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Formatting

We waited a little bit to talk about formatting because it might get a little intense with how much you can do and how easily you can do things with variables in Python. Formatting in Python is a little bit odd at first. But, once you get accustomed to it, you’ll be glad you did.

Formatting Numbers as Strings

Example
print('The order total comes to %f' % 123.44)
print('The order total comes to %.2f' % 123.444)
Result The order total comes to 123.440000
The order total comes to 123.44

Ya, I told you it’s a little weird. The f following the first % is short for float here because we have floating numbers and Python has a specific way of dealing with formatting decimals. The left % tells Python where you want to put the formatted string. The value following the right % is the value that we want to format. So, Python reads through the string until it gets to the first % then Python stops and jumps to the next %. Python takes the value following the second % and formats it according to the first %. Finally, Python places that second value where the first % is. We can use a single value such as a string or a number. We can also use a tuple of values or a dictionary. Alright, this is great, but what about formatting strings?

Formatting Strings

Strings are just like how we were formatting the numbers above except we will use a s for string instead of an f like before. Usually, you will only want to format a string to limit the number of characters. Let’s see it in action:

Example
a ="abcdefghijklmnopqrstuvwxyz"
print('%.20s' % a)
Result abcdefghijklmnopqrst


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If you use any of the content on this page in your own work, please use the code below to cite this page as the source of the content.

  • Stewart, Suzy. "Formatting". After Hours Programming. Accessed on January 20, 2022. https://www.afterhoursprogramming.com/tutorial/python/formatting/.

  • Stewart, Suzy. "Formatting". After Hours Programming, https://www.afterhoursprogramming.com/tutorial/python/formatting/. Accessed 20 January, 2022.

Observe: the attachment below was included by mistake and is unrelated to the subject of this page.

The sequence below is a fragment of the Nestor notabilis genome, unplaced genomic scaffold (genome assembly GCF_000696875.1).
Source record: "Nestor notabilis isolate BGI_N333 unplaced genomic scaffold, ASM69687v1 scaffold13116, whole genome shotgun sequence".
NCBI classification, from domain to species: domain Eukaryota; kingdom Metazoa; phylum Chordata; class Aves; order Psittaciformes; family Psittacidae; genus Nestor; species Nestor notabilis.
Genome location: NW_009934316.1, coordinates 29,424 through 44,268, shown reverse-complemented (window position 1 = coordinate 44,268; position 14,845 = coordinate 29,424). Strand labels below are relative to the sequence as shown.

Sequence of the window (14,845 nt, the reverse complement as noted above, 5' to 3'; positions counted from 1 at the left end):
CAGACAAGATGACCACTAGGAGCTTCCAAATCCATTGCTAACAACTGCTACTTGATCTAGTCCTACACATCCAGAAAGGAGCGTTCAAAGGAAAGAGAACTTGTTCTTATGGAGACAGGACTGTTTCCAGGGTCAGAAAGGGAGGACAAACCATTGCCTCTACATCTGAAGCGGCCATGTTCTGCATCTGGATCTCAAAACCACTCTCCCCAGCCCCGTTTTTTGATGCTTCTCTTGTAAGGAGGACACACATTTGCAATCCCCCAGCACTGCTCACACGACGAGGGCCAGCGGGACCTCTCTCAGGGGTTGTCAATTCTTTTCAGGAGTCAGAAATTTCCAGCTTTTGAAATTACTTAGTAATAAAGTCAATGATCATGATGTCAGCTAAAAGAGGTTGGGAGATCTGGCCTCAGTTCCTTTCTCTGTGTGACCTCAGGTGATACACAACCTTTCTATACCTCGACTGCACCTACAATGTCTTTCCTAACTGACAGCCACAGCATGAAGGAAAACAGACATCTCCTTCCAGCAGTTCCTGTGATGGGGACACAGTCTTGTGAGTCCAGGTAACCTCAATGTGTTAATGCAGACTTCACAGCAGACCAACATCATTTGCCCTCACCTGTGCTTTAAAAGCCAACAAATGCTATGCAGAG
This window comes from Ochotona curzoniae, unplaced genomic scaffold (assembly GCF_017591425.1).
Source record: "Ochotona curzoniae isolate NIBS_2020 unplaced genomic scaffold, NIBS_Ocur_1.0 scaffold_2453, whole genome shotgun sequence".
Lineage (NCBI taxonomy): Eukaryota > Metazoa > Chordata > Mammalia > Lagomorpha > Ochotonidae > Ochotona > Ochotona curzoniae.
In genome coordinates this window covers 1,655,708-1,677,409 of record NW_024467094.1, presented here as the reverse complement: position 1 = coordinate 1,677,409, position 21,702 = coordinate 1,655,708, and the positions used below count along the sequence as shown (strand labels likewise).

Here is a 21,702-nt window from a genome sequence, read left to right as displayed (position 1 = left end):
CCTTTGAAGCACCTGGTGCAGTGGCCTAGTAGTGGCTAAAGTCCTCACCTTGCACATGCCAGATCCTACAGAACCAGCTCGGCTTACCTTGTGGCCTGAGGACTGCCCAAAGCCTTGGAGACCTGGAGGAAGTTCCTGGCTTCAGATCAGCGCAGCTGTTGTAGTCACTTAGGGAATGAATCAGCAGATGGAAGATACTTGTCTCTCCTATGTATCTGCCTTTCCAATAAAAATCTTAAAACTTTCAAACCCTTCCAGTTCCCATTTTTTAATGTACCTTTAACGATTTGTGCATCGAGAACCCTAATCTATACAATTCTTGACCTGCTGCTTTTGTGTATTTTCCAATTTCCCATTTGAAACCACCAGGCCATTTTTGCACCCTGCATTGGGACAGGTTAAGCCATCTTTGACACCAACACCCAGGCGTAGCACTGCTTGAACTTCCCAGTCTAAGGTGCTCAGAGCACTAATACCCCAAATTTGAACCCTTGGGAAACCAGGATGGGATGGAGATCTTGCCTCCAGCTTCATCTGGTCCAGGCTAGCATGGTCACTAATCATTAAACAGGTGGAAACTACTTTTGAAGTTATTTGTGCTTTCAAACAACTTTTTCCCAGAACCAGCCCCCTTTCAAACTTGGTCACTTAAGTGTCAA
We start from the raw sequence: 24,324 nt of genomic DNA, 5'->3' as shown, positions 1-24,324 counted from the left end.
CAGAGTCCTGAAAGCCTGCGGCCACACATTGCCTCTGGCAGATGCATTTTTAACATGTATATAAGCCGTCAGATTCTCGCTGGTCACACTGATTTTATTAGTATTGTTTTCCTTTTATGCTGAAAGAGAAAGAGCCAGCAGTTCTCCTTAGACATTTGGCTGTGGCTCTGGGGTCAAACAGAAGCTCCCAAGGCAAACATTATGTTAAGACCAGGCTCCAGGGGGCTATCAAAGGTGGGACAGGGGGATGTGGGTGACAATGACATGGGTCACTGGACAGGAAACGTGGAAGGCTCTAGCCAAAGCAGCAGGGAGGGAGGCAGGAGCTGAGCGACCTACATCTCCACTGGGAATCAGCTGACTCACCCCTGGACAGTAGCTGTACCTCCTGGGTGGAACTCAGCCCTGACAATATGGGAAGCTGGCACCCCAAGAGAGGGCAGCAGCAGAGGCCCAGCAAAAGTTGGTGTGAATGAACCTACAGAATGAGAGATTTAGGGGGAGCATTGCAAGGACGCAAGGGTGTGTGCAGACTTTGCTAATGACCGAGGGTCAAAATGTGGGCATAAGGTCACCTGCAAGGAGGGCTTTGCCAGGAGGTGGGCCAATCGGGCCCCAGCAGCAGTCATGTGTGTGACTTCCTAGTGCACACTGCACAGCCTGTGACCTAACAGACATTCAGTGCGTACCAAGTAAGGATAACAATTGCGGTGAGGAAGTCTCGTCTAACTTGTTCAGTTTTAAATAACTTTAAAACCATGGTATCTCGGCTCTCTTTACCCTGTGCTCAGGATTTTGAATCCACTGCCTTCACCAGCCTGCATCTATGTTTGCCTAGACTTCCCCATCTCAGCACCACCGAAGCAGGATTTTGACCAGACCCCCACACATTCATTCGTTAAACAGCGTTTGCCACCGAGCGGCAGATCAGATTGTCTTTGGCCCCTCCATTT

• Stewart, Suzy. Formatting. After Hours Programming. Retrieved from https://www.afterhoursprogramming.com/tutorial/python/formatting/.

20 thoughts on “Formatting”

  1. print(‘The order total comes to %f’ % 123.44)

    this situation we have just one parameter for formatting,

    how can I define the format for two or more parameters when I use only one "print" in python?

  2. I’m not sure if the code simulator is wrong or the output for the example is wrong, but, when i used the code simulator and made my own program using the first example print(‘%f’ % 123.44)
    it came out with 123 instead of 123.440000 shouldn’t it be 123?

  3. Similar to C style formatting very cool.But i have observed something.
    >>> print("The order total comes to %f" % 123.44)
    The order total comes to 123.440000 –> What is the maximum values displayed? is this is 6 the default limit.
    >>> print("The order total comes to ", 123.44)
    The order total comes to 123.44 –> Normal display of values
    >>> print("The order total comes to %.1f", 12.4569)
    The order total comes to %.1f 12.4569 –> Formatting is dropped
    >>> print("The order total comes to %.1f" % 12.4669)
    The order total comes to 12.5 –> But the value is rounded off instead of displaying just "12.4" is this the default behaviour of python formatting.

  4. Could be wrong (newbie) but i think you have violated youre own (SPACE) thing.
    Example reads
    a ="abcdefghijklmnopqrstuvwxyz"
    Will not compile unless space is added.
    a =[HERE]"abcdefghijklmnopqrstuvwxyz"
    Else thanks for an easy to follow tutorial.

  5. @Vernon: Are you sure about that? I got the exact result as in the example above.
    Here is my result:
    >>> print(‘The order total comes to %f’ % 123.44)
    The order total comes to 123.440000
    >>>

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